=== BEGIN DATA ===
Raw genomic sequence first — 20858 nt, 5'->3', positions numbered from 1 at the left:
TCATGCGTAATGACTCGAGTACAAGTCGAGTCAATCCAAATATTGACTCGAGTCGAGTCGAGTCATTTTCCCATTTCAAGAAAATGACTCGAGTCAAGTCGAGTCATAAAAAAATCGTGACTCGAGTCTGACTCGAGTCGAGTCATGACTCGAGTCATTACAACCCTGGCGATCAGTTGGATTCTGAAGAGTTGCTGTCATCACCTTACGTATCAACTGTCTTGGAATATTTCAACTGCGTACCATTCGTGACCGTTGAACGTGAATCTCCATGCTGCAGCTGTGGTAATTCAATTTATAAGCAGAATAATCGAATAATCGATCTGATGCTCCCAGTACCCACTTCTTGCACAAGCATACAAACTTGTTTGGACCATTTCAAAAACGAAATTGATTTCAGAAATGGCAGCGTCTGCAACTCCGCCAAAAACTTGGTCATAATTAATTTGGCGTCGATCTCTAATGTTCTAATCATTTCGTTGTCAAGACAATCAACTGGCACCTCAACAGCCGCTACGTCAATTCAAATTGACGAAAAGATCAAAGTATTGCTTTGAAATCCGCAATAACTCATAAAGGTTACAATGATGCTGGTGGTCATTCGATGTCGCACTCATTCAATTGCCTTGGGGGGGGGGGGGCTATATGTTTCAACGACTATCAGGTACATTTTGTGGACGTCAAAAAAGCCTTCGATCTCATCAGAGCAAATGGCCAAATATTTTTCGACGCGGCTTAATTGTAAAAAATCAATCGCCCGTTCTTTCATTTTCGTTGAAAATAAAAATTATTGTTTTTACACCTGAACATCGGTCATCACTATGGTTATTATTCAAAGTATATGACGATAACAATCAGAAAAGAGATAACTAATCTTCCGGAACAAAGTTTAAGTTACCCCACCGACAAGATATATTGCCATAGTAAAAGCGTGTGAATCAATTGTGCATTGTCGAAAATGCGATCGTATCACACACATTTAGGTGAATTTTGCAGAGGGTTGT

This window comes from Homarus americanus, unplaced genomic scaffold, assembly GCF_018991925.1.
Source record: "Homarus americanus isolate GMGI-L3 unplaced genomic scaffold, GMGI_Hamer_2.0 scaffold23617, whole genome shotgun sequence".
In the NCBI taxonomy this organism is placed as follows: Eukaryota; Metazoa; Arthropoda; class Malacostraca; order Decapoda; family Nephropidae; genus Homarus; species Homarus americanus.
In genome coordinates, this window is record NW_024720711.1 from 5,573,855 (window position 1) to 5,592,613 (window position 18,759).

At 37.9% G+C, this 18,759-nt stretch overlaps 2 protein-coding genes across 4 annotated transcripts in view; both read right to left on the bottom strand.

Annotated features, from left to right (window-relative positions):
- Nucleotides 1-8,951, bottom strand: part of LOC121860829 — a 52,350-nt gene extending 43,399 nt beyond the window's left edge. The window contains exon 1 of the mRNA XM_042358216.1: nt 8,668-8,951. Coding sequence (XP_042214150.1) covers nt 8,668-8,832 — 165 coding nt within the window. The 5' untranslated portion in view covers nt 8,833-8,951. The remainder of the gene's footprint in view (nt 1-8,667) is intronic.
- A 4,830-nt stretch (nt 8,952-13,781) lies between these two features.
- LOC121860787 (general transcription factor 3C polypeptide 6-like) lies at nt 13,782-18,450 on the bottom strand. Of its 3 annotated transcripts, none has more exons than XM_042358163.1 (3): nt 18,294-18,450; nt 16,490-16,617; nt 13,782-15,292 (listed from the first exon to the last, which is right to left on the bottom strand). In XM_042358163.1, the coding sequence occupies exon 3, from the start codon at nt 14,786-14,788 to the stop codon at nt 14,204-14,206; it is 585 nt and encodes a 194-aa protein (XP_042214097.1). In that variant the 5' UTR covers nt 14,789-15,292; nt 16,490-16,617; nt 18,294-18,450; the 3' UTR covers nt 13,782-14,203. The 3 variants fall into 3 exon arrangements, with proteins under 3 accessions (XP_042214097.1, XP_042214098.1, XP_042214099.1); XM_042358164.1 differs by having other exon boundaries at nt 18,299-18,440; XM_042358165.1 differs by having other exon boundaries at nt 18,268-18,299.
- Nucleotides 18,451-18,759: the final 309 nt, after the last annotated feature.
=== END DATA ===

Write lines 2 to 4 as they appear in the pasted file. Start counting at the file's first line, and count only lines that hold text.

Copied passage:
TCATGCGTAATGACTCGAGTACAAGTCGAGTCAATCCAAATATTGACTCGAGTCGAGTCGAGTCATTTTCCCATTTCAAGAAAATGACTCGAGTCAAGTCGAGTCATAAAAAAATCGTGACTCGAGTCTGACTCGAGTCGAGTCATGACTCGAGTCATTACAACCCTGGCGATCAGTTGGATTCTGAAGAGTTGCTGTCATCACCTTACGTATCAACTGTCTTGGAATATTTCAACTGCGTACCATTCGTGACCGTTGAACGTGAATCTCCATGCTGCAGCTGTGGTAATTCAATTTATAAGCAGAATAATCGAATAATCGATCTGATGCTCCCAGTACCCACTTCTTGCACAAGCATACAAACTTGTTTGGACCATTTCAAAAACGAAATTGATTTCAGAAATGGCAGCGTCTGCAACTCCGCCAAAAACTTGGTCATAATTAATTTGGCGTCGATCTCTAATGTTCTAATCATTTCGTTGTCAAGACAATCAACTGGCACCTCAACAGCCGCTACGTCAATTCAAATTGACGAAAAGATCAAAGTATTGCTTTGAAATCCGCAATAACTCATAAAGGTTACAATGATGCTGGTGGTCATTCGATGTCGCACTCATTCAATTGCCTTGGGGGGGGGGGGGCTATATGTTTCAACGACTATCAGGTACATTTTGTGGACGTCAAAAAAGCCTTCGATCTCATCAGAGCAAATGGCCAAATATTTTTCGACGCGGCTTAATTGTAAAAAATCAATCGCCCGTTCTTTCATTTTCGTTGAAAATAAAAATTATTGTTTTTACACCTGAACATCGGTCATCACTATGGTTATTATTCAAAGTATATGACGATAACAATCAGAAAAGAGATAACTAATCTTCCGGAACAAAGTTTAAGTTACCCCACCGACAAGATATATTGCCATAGTAAAAGCGTGTGAATCAATTGTGCATTGTCGAAAATGCGATCGTATCACACACATTTAGGTGAATTTTGCAGAGGGTTGT

This window comes from Homarus americanus, unplaced genomic scaffold, assembly GCF_018991925.1.
Source record: "Homarus americanus isolate GMGI-L3 unplaced genomic scaffold, GMGI_Hamer_2.0 scaffold23617, whole genome shotgun sequence".